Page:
Most leadership development articles focus on our relationship between ourselves and those who report to us. Much less attention is focused on how to manage stressors that affect the dynamic with our boss.
One of the greatest challenges of managing the stressors with our boss is understanding that s/he often holds the key to our ability to move up in the company.
It’s hard NOT to pay attention to that!
So as we examine the challenges of managing the stressors in our relationship with our supervisor, we must be mindful of that dynamic.
How to gain the respect and support of our boss is a common stressor.
How can we utilize our leadership mindfulness to reduce the stress of this critical relationship?
By being aware that his/her approval of us is important, we can ask ourselves some fundamental questions about the relationship.
Working long hours is a default strategy of many up-and-coming leaders who want to push their way up the occupational ladder. However, more and more executives are beginning to understand that maintaining an appropriate work/life balance reduces stress and keeps happy employees stable in their roles.
By working 60+ hours per week, we are indicating to our boss that this is acceptable and are committing to that type of schedule going forward. One of our greatest stressors can be our perception that “there just aren’t enough hours in the day” to do everything that our boss expects us to do.
Time is the stressor with which we wrestle most often.
We often blame “feeling stressed” on not having enough time. In mindfulness practice, we learn about the impermanence of so many things – joy, love, jealousy, even life! There are so few permanent things that when they reveal themselves we must pay attention to them (e.g., gravity!). Time is permanent. There are always twenty-four hours in a day so the phrase “there aren’t enough hours in the day” is an oxymoron.
Clearly the issue is more about how the time is spent.
- So, if working smarter is valued more than working longer, what else can we pay attention to that will reduce the stress of the boss-employee relationship?
- If you are one of many direct reports to your boss, how do you stand out among the crowd and why is that important to do?
- Are you willing to take on the tougher challenges when the opportunities present themselves or are you content with fitting in?
Above all else, your boss wants you to help him/her to be successful and hopefully, in turn, the company.
Mindfully assessing your willingness to step up in the face of risk is usually a key to creating a level of respect needed to reduce stress in that relationship.
As we pay attention to how we feel about taking risks, we can ask ourselves questions that will help us decide how to proceed:
- If I take on this project and fail, what impact will it have on my relationship with my boss? Is my self-confidence where it needs to be to be successful with this project? How transparent can I be about these self-confidence issues with my boss? In his terrific article, 10 Rules to Manage Your Boss, Jacque Horovitz discusses how trust is built with your boss by managing expectations and not biting off more than you can chew.
- Do I feel my boss supports me? If not, what do I base that feeling on? Is that the best way of judging his/her confidence in my abilities? What am I choosing to do with these feelings?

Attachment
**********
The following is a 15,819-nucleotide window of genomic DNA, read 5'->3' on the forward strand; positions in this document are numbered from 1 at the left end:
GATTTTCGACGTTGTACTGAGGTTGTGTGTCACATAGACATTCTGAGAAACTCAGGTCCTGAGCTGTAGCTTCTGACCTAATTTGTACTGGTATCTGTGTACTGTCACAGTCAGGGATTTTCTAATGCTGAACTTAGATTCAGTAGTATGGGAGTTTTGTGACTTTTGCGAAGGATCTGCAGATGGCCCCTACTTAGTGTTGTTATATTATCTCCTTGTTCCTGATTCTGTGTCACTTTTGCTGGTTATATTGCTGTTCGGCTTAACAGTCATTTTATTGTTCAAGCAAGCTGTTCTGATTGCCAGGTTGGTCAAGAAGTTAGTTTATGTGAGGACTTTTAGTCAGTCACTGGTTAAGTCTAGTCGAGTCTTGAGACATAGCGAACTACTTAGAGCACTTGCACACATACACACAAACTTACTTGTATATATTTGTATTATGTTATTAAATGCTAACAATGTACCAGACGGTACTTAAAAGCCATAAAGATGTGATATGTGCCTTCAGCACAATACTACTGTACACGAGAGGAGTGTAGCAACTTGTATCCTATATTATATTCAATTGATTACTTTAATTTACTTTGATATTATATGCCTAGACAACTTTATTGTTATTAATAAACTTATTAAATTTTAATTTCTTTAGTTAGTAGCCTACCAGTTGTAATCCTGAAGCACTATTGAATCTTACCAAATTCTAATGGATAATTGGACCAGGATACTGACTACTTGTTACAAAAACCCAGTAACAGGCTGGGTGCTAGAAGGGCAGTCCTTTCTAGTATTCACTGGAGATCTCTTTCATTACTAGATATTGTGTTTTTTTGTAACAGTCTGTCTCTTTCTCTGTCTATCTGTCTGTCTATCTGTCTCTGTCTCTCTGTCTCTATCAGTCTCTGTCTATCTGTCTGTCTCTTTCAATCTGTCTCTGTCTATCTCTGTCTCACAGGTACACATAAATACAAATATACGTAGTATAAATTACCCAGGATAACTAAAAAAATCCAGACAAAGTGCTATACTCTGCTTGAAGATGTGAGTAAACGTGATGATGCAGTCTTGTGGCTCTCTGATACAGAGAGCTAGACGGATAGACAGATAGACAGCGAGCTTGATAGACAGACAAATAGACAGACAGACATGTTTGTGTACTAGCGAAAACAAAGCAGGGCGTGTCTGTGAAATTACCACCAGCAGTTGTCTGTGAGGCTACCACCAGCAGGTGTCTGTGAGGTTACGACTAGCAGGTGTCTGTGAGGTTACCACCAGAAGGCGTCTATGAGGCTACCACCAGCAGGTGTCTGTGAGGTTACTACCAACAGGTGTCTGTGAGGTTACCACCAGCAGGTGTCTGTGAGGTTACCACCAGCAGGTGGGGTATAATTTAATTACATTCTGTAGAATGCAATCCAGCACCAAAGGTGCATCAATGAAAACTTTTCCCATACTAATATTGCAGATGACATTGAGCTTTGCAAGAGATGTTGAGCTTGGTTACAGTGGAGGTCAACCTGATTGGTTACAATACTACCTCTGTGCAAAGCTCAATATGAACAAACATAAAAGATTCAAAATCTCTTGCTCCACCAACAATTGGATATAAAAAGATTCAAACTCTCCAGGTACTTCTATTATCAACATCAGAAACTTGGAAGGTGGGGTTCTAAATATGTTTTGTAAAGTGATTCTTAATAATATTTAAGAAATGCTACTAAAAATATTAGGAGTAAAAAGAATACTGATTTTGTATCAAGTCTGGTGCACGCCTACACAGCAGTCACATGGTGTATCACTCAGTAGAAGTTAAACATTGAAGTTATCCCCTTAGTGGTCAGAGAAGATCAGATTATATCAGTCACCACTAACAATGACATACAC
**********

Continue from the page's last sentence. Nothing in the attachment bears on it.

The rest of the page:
- When was the last time I asked for feedback from my boss? What am I afraid s/he might say? How will I feel if those things are said and what will I do with that information?
I have observed many mindful leaders with high emotional intelligence describe themselves as “processors” or “analyzers”. Regardless of the label, self-awareness (as per Goleman’s Emotional Intelligence) is a critical indicator of mindfulness in leadership.
Understanding your style of leadership and how it differs from that of your boss, allows us to explore those variances and, in the best case scenario, both you and s/he can explore how to manage those variances transparently so both of you can drive positive results for the company.
At the very least, leading in equanimity allows us to be aware of the differences in all interactions so that we can better manage any resulting stressors.
Finally, we must pay attention to how our work is aligned with the vision of our boss.
The Boss’ Vision
Being mindful on this level includes asking ourselves how each task we complete promotes our boss’s vision and, if the answer is unclear, we can respond to that stressor by checking in with the boss for better understanding.
Not only will this ensure that we are using our time wisely but also reminds your boss of your commitment to the vision for the company.
- What strengths do you and your boss share and how can you leverage that overlap?
- To what extent can you be transparent and demonstrate vulnerability with your boss? What solid evidence led you to that conclusion and what are the risks you haven’t taken in your relationship with your boss (e.g., offering input that may be at odds)?
- Do you proactively request performance feedback from your boss and genuinely utilize it in a way that demonstrates value to the company? Is your boss aware that you routinely seek this type of feedback from others, including peers and direct reports?
- What do you expect from your direct reports that you could improve in your own performance? Does your boss now and support your ongoing development goals as a leader? Do you know what your boss’s development goals are and your role in supporting them?
- When your frustration with your boss hits critical mass, how do you mindfully observe your stressors in a detached manner that gives you enough distance to work on solutions?
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